What it’s really like to be a chronically late person
I am one of those people who’s always late. I’m sorry. I promise I’m not trying to be rude, or to keep you waiting.
It’s just that I couldn’t find my keys or phone or chapstick or winter hat or book (to read on the subway). Or I realized I should clean up my kids’ breakfast mess and load the dishwasher. Or I spilled something on my shirt at the last minute. Or, on my way out the door, I noticed a stray curl that had escaped the wrath of my straightening iron. Then I had to wait for said straightening iron to heat back up to fix it. Or simply that, despite being surrounded by clocks (watch, computer, phone), I completely lost track of time. (As in, maybe it’s 2 p.m. or maybe it’s 5 p.m. and I just have zero ability to tell.) Typically, it’s some combination of these things.
And then, before I knew it, I was running late. And stressing about it.
It’s like I have this weird biological force within me, fucking up my ability to be on time, even when I want or need to. I sabotage myself somehow, every time.
Then: while I ride the subway (which is always delayed when I’m already running late, by the way), I stand or sit there stressing about my lateness, beating myself up over it, and trying to come up with a good excuse to send you. And then, because I’ve spent so long fretting about it, I don’t end up sending the apology text message I’m working on until the exact moment we were supposed to meet up. And the text message doesn’t go through, because I’m underground on the subway. I hit “send” again and again in the hopes that I’ll get a signal at the next station. And then, on the days the universe is really trying to fuck with me, my phone dies.
And I get there, to our meeting place, red-faced and full of fluster and apologies. I waste the first 10 minutes apologizing and feeling like an asshole. And maybe you forgive me or maybe you think I’m unbelievably rude.
I just hope we can get past it.
What it’s really like to be a neurotically early person
If you’re early, you’re on time. If you’re on time, you’re late. If you’re late, you run.
This, or some variation of it, has been drilled into me over the years by various athletic coaches (“run” in this context means laps — a lot of them). While my fear of running has slightly subsided over the years, my fear of being late has not.
I plan out my routes the day before to determine how long it will take me to get from point A to point B, with enough buffer time to pee, get a snack, grab a tea, pee again, deal with a delayed train, or all those other things Jen mentions that cause her to be late.
When I sleep in (most days), I don’t bother blow drying my hair, or washing it if it’s cold out. I’ll grab a granola bar for breakfast or take my tea to go. I’ll put on a scarf to cover a stain from my morning tea (rather than change my shirt). Anything not to be late.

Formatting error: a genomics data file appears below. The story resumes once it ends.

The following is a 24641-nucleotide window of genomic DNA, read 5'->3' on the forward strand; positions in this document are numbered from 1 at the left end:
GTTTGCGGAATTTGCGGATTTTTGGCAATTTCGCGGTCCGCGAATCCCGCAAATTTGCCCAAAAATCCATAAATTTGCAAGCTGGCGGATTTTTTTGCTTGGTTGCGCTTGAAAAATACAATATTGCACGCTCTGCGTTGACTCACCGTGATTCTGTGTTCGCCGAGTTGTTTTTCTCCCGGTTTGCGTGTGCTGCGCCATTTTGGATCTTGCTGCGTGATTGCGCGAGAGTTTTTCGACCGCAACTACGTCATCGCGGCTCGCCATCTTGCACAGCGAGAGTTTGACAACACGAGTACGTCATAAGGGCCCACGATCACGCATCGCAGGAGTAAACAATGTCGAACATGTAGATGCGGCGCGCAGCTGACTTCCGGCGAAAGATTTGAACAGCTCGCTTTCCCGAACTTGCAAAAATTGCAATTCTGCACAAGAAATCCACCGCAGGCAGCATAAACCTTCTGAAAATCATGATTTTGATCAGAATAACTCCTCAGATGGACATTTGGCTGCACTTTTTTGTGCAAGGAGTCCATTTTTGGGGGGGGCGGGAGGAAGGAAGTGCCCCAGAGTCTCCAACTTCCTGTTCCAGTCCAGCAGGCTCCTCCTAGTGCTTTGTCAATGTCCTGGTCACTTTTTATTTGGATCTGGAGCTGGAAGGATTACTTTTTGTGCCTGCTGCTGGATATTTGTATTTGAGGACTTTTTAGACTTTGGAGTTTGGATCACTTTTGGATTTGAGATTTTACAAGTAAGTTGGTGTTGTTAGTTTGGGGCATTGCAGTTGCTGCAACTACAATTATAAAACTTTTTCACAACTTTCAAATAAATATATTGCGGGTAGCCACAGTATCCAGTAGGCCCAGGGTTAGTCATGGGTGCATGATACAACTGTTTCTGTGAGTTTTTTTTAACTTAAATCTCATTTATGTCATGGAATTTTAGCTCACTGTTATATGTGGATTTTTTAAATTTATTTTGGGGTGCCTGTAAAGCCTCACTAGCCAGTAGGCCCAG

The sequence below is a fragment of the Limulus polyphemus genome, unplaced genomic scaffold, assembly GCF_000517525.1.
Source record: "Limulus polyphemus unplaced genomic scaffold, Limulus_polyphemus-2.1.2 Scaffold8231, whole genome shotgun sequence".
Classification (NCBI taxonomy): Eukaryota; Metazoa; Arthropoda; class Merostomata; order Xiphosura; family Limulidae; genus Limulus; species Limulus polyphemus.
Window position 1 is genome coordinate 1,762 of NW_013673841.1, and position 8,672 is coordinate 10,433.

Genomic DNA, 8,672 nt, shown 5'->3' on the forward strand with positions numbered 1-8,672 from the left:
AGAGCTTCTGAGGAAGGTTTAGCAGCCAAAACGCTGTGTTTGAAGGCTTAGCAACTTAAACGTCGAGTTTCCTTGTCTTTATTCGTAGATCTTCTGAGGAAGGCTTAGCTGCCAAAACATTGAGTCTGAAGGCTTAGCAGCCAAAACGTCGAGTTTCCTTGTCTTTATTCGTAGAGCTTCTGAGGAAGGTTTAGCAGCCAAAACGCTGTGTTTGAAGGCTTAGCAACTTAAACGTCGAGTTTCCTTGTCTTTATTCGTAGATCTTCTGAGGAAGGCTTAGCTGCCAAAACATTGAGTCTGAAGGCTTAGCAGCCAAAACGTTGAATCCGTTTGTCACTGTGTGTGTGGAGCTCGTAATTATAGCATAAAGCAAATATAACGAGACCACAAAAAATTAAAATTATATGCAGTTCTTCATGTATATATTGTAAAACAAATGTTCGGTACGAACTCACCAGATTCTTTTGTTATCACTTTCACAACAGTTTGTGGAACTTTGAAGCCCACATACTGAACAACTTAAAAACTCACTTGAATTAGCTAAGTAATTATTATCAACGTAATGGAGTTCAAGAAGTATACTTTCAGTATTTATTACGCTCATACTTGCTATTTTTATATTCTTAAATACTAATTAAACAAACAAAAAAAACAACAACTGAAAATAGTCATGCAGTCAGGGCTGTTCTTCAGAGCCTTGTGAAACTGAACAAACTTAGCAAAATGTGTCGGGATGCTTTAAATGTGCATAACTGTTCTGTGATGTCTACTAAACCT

In part, I do all these things because I don’t want to disrespect other people’s time. In part, I do them out of fear that my college field hockey coach (thank you, Pam!) might jump out of my closet and tell me to run. But mainly, I’m just a little neurotic, and I’m OK with that. To me, being a few minutes early is bliss. I can take a breath, think about my intentions for whatever I’m about to do, and (try to) be more present.
I’ll admit, there was a time when it infuriated me if someone showed up 30 minutes late. I assumed that person didn’t value my time. But two things have helped me shift my perspective.
First, some brilliant person once asked me: “Why? Why does our society assume being on time is right and being late is wrong? And why does being late disrespect other people’s time? Do you truly believe that person doesn’t respect you?” It forced me to think of plenty of times when this wasn’t the case. My logic was proven wrong.
Second, I listened to Tom Friedman speak about his book, “Thank You For Being Late,” where he recounts a time when his breakfast date was late, and it gave him an unexpected moment to think (watch the first couple minutes of the talk here). Instead of being annoyed that his companion was late, he saw it as an opportunity — hence, the title of the book.
Now, if I’m early (and the other person is really late), I’m overjoyed. I finish reading an article I started earlier in the day but never seemed able to finish. I send a message to a loved one. I obsessively plan my schedule for the rest of the week (just because they’re late doesn’t mean I want to be).
From Jen to Alyssa (and other neurotically early people):
I think you’re amazing. Possibly an alien because the things you do are so foreign to me (or maybe you’re normal and I’m the alien). But amazing nonetheless.
Regardless, I’ll say it again: I’m sorry. I’m not trying to be rude. It’s not about you. It’s me. I’m a disaster. Forgive me.
From Alyssa to Jen (and other chronically late people):
You have blessed me with unexpected (and often delightful) thoughts when you’ve been late. Sometimes, I am so caught up in them that I don’t even realize you are late. Thank you.